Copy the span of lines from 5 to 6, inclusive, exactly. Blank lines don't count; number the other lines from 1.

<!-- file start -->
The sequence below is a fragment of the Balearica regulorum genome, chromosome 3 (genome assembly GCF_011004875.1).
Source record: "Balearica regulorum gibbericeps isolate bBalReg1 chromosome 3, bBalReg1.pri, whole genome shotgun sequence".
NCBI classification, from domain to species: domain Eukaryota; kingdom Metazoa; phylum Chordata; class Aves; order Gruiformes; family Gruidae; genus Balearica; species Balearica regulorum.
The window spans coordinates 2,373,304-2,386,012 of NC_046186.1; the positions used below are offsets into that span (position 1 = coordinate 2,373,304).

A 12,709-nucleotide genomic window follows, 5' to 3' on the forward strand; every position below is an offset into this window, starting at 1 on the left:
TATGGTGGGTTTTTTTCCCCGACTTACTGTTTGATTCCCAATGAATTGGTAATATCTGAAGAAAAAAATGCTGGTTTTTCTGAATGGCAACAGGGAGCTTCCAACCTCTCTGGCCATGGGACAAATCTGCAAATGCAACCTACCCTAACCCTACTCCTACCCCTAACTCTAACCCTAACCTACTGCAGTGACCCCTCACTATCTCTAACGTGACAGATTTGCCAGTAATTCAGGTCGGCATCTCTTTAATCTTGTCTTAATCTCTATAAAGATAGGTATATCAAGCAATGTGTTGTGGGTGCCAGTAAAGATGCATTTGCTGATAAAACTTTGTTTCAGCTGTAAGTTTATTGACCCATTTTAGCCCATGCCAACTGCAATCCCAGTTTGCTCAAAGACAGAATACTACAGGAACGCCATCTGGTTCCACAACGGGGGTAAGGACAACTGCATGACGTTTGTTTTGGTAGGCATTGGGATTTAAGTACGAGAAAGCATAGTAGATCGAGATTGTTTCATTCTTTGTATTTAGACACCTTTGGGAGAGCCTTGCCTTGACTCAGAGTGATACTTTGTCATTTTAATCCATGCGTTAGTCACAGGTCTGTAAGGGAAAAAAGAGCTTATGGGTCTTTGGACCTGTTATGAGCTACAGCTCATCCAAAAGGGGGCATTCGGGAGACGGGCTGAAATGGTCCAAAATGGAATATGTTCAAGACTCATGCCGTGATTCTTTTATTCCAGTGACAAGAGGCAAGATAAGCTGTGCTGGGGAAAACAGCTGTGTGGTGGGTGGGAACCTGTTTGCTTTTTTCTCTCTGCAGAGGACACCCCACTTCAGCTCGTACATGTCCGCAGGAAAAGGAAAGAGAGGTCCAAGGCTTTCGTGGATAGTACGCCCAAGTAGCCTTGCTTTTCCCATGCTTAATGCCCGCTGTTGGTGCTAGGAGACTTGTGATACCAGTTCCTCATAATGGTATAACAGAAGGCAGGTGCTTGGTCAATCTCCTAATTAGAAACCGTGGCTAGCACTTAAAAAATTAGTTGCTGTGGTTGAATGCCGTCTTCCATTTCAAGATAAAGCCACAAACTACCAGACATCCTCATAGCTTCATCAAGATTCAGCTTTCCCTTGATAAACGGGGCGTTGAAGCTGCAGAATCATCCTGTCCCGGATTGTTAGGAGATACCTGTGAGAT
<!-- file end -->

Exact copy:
A 12,709-nucleotide genomic window follows, 5' to 3' on the forward strand; every position below is an offset into this window, starting at 1 on the left:
TATGGTGGGTTTTTTTCCCCGACTTACTGTTTGATTCCCAATGAATTGGTAATATCTGAAGAAAAAAATGCTGGTTTTTCTGAATGGCAACAGGGAGCTTCCAACCTCTCTGGCCATGGGACAAATCTGCAAATGCAACCTACCCTAACCCTACTCCTACCCCTAACTCTAACCCTAACCTACTGCAGTGACCCCTCACTATCTCTAACGTGACAGATTTGCCAGTAATTCAGGTCGGCATCTCTTTAATCTTGTCTTAATCTCTATAAAGATAGGTATATCAAGCAATGTGTTGTGGGTGCCAGTAAAGATGCATTTGCTGATAAAACTTTGTTTCAGCTGTAAGTTTATTGACCCATTTTAGCCCATGCCAACTGCAATCCCAGTTTGCTCAAAGACAGAATACTACAGGAACGCCATCTGGTTCCACAACGGGGGTAAGGACAACTGCATGACGTTTGTTTTGGTAGGCATTGGGATTTAAGTACGAGAAAGCATAGTAGATCGAGATTGTTTCATTCTTTGTATTTAGACACCTTTGGGAGAGCCTTGCCTTGACTCAGAGTGATACTTTGTCATTTTAATCCATGCGTTAGTCACAGGTCTGTAAGGGAAAAAAGAGCTTATGGGTCTTTGGACCTGTTATGAGCTACAGCTCATCCAAAAGGGGGCATTCGGGAGACGGGCTGAAATGGTCCAAAATGGAATATGTTCAAGACTCATGCCGTGATTCTTTTATTCCAGTGACAAGAGGCAAGATAAGCTGTGCTGGGGAAAACAGCTGTGTGGTGGGTGGGAACCTGTTTGCTTTTTTCTCTCTGCAGAGGACACCCCACTTCAGCTCGTACATGTCCGCAGGAAAAGGAAAGAGAGGTCCAAGGCTTTCGTGGATAGTACGCCCAAGTAGCCTTGCTTTTCCCATGCTTAATGCCCGCTGTTGGTGCTAGGAGACTTGTGATACCAGTTCCTCATAATGGTATAACAGAAGGCAGGTGCTTGGTCAATCTCCTAATTAGAAACCGTGGCTAGCACTTAAAAAATTAGTTGCTGTGGTTGAATGCCGTCTTCCATTTCAAGATAAAGCCACAAACTACCAGACATCCTCATAGCTTCATCAAGATTCAGCTTTCCCTTGATAAACGGGGCGTTGAAGCTGCAGAATCATCCTGTCCCGGATTGTTAGGAGATACCTGTGAGAT